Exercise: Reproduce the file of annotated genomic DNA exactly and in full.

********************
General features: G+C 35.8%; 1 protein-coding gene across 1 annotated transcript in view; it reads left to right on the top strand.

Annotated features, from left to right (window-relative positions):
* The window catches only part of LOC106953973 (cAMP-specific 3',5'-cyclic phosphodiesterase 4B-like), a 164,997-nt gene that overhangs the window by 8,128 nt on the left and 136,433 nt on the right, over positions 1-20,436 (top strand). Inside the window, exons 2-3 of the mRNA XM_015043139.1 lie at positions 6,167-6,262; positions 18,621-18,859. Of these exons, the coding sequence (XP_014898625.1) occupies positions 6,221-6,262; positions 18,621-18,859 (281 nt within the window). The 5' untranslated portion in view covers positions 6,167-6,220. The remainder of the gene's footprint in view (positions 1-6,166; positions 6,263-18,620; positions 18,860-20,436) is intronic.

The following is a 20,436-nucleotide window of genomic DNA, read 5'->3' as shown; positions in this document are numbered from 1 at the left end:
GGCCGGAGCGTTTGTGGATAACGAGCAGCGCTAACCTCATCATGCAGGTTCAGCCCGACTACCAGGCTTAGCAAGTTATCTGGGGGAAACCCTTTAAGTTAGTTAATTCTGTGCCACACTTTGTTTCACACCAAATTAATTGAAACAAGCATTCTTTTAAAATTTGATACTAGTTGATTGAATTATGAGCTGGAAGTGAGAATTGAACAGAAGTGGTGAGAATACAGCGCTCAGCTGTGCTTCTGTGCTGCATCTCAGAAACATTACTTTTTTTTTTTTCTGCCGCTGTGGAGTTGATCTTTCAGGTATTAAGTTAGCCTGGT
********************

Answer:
General features: G+C 35.8%; 1 protein-coding gene across 1 annotated transcript in view; it reads left to right on the top strand.

Annotated features, from left to right (window-relative positions):
* The window catches only part of LOC106953973 (cAMP-specific 3',5'-cyclic phosphodiesterase 4B-like), a 164,997-nt gene that overhangs the window by 8,128 nt on the left and 136,433 nt on the right, over positions 1-20,436 (top strand). Inside the window, exons 2-3 of the mRNA XM_015043139.1 lie at positions 6,167-6,262; positions 18,621-18,859. Of these exons, the coding sequence (XP_014898625.1) occupies positions 6,221-6,262; positions 18,621-18,859 (281 nt within the window). The 5' untranslated portion in view covers positions 6,167-6,220. The remainder of the gene's footprint in view (positions 1-6,166; positions 6,263-18,620; positions 18,860-20,436) is intronic.

The following is a 20,436-nucleotide window of genomic DNA, read 5'->3' as shown; positions in this document are numbered from 1 at the left end:
GGCCGGAGCGTTTGTGGATAACGAGCAGCGCTAACCTCATCATGCAGGTTCAGCCCGACTACCAGGCTTAGCAAGTTATCTGGGGGAAACCCTTTAAGTTAGTTAATTCTGTGCCACACTTTGTTTCACACCAAATTAATTGAAACAAGCATTCTTTTAAAATTTGATACTAGTTGATTGAATTATGAGCTGGAAGTGAGAATTGAACAGAAGTGGTGAGAATACAGCGCTCAGCTGTGCTTCTGTGCTGCATCTCAGAAACATTACTTTTTTTTTTTTCTGCCGCTGTGGAGTTGATCTTTCAGGTATTAAGTTAGCCTGGT